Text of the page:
Amateur boxing about speed, being pro about power: Vijender Singh | other sports | Hindustan Times
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Amateur boxing about speed, being pro about power: Vijender Singh

Back home for a Diwali break after living and training in Manchester for two months, Vijender Singh said the gruelling training sessions proved excellent preparation for the easy wins over journeymen Sonny Whiting and Dean Gillen in his first bouts as professional.

other sports Updated: Nov 13, 2015 18:56 IST
HT Correspondent
Vijender Singh said improving his technique and defensive skills has been his biggest learning experience since turning professional.
Vijender Singh said improving his technique and defensive skills has been his biggest learning experience since turning professional.(Raj K Raj/HT Photo)

There may have been some skepticism when Vijender Singh turned a professional boxer, but a tough initiation into the new code and two initial knockouts later, the 2008 Beijing Olympics bronze medal winner is determined to push on in search of glory.

Back home for a Diwali break after living and training in Manchester for two months, Singh said the gruelling training sessions proved excellent preparation for the easy wins over journeymen Sonny Whiting and Dean Gillen in his first bouts as professional. While they were over four rounds, his next bout on December 19 will be over six rounds.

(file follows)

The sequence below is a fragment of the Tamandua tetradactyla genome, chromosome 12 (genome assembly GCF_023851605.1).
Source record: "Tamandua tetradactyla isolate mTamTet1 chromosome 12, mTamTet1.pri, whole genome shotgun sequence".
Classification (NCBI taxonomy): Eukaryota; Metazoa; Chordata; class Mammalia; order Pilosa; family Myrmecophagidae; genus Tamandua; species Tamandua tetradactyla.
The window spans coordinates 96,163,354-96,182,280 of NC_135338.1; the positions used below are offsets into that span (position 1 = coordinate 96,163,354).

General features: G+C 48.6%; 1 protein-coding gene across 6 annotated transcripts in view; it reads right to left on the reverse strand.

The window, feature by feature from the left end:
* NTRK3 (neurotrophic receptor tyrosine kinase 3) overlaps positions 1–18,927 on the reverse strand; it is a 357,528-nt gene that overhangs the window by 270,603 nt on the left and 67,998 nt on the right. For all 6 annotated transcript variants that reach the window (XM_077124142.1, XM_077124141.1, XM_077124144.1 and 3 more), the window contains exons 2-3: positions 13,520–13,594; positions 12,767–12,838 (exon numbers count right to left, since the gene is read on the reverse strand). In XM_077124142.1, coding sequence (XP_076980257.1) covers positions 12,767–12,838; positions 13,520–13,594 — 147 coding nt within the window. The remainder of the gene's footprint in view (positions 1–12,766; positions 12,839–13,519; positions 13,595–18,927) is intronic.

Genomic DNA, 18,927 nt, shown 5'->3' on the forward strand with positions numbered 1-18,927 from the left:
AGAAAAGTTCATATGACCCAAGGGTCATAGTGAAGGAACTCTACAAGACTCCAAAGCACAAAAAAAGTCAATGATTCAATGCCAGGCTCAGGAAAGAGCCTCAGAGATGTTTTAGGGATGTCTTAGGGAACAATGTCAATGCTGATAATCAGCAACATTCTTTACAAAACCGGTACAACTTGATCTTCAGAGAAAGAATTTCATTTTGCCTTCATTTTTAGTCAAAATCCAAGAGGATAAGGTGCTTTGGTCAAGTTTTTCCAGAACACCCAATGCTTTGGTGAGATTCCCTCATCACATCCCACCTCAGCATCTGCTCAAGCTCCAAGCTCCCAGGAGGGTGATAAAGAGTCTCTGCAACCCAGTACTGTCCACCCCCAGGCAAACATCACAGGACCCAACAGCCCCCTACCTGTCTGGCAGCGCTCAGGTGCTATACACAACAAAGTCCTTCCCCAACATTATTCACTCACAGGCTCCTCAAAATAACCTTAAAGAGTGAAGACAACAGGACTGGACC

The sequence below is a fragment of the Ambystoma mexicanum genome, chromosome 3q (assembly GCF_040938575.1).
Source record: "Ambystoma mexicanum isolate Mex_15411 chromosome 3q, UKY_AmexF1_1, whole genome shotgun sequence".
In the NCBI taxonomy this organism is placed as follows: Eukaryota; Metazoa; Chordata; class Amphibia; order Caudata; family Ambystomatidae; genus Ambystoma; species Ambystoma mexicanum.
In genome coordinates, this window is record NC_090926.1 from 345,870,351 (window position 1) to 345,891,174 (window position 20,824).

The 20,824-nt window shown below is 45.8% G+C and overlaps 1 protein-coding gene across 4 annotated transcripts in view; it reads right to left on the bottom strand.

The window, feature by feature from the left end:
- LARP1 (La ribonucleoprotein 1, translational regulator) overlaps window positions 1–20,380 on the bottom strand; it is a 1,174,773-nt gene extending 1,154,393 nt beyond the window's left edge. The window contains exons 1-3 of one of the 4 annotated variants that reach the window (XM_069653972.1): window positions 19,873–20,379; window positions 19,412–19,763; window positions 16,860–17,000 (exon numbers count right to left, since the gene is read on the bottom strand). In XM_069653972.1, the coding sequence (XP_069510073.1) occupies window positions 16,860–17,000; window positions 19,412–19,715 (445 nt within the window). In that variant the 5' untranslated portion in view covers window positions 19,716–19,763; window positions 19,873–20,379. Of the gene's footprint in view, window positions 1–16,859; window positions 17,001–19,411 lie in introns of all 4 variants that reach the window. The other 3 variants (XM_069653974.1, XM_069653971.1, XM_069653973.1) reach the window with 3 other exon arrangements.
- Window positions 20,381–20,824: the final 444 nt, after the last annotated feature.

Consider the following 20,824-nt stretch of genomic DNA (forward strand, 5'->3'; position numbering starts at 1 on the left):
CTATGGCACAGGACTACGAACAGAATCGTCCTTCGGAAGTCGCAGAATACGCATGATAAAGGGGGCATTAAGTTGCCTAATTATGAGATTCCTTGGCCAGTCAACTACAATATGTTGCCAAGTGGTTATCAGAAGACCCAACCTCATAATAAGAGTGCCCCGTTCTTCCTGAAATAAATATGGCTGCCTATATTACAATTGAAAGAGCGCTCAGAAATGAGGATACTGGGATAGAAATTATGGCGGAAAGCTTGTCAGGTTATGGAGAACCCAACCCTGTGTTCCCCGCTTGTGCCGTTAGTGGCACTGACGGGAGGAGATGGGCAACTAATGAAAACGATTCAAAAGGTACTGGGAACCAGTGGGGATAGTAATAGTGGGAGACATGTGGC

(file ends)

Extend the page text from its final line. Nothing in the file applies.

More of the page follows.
The 30-year-old, in an interaction with Hindustan Times on Friday, said despite his 15-year experience as a top amateur boxer, there was nothing that had prepared him for the professional ranks. “The technique and style are different, and you have to be more focused on defence. The gloves are far lighter, and when they taped my hands for the first time, it was so tight they turned blue,” he said.

“In the amateur game, it is a lot about speed. As a professional, it is power,” said Singh, who put his far more compact physique down to the gruelling training sessions. Sparring with superior boxers, running, “30-40 laps of swimming” and focus on nutrition and protein intake, from his diet rather than supplements --- “I was told not to use any supplement because a positive dope test can mean a two-year ban” --- all have opened his eyes to a new world where glory belongs only to those who reach the pinnacle.

“The first month was like hell. But when the first bout ended, I felt a lot more confident,” he said. Singh will soon return to Manchester to resume training for his next bout on December 19, which will be over six rounds. The first two bouts were over four rounds.

One of the memorable moments was when he was invited to the roof of the House of Commons. Indian origin British MP Keith Vaz told Singh that only Rajiv Gandhi, Sunil Gavaskar, Amitabh Bachchan and Shah Rukh Khan had been invited before him. “And the next should be our Prime Minister Narendra Modi,” Singh joked.

Although he felt lonely living in Manchester, interacting with expatriates, both from India and Pakistan, and their warmth made a lot of difference, he said. Singh is also fast learning the ropes of professional boxing, which is all about glamour and showmanship.

“The first time, I didn’t know what to say at the face-off, but now I am much better prepared,” he said.